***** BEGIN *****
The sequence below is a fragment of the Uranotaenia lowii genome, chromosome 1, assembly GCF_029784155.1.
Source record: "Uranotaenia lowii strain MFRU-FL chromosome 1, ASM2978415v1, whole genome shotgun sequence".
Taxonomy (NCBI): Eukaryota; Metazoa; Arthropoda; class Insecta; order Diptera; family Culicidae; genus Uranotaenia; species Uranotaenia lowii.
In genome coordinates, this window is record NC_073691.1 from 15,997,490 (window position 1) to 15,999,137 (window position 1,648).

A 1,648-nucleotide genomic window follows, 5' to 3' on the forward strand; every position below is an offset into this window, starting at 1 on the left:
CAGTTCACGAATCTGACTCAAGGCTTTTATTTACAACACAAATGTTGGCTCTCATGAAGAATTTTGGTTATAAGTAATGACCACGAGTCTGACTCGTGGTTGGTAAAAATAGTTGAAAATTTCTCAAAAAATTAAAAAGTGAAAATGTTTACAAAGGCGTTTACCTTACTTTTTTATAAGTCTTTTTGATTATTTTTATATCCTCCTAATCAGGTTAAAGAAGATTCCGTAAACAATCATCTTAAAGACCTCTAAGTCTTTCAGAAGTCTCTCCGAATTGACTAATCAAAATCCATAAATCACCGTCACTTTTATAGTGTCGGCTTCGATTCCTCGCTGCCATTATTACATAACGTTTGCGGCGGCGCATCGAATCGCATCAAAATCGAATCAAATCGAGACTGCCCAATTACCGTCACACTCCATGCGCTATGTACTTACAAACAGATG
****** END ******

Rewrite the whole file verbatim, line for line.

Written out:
The sequence below is a fragment of the Uranotaenia lowii genome, chromosome 1, assembly GCF_029784155.1.
Source record: "Uranotaenia lowii strain MFRU-FL chromosome 1, ASM2978415v1, whole genome shotgun sequence".
Taxonomy (NCBI): Eukaryota; Metazoa; Arthropoda; class Insecta; order Diptera; family Culicidae; genus Uranotaenia; species Uranotaenia lowii.
In genome coordinates, this window is record NC_073691.1 from 15,997,490 (window position 1) to 15,999,137 (window position 1,648).

A 1,648-nucleotide genomic window follows, 5' to 3' on the forward strand; every position below is an offset into this window, starting at 1 on the left:
CAGTTCACGAATCTGACTCAAGGCTTTTATTTACAACACAAATGTTGGCTCTCATGAAGAATTTTGGTTATAAGTAATGACCACGAGTCTGACTCGTGGTTGGTAAAAATAGTTGAAAATTTCTCAAAAAATTAAAAAGTGAAAATGTTTACAAAGGCGTTTACCTTACTTTTTTATAAGTCTTTTTGATTATTTTTATATCCTCCTAATCAGGTTAAAGAAGATTCCGTAAACAATCATCTTAAAGACCTCTAAGTCTTTCAGAAGTCTCTCCGAATTGACTAATCAAAATCCATAAATCACCGTCACTTTTATAGTGTCGGCTTCGATTCCTCGCTGCCATTATTACATAACGTTTGCGGCGGCGCATCGAATCGCATCAAAATCGAATCAAATCGAGACTGCCCAATTACCGTCACACTCCATGCGCTATGTACTTACAAACAGATG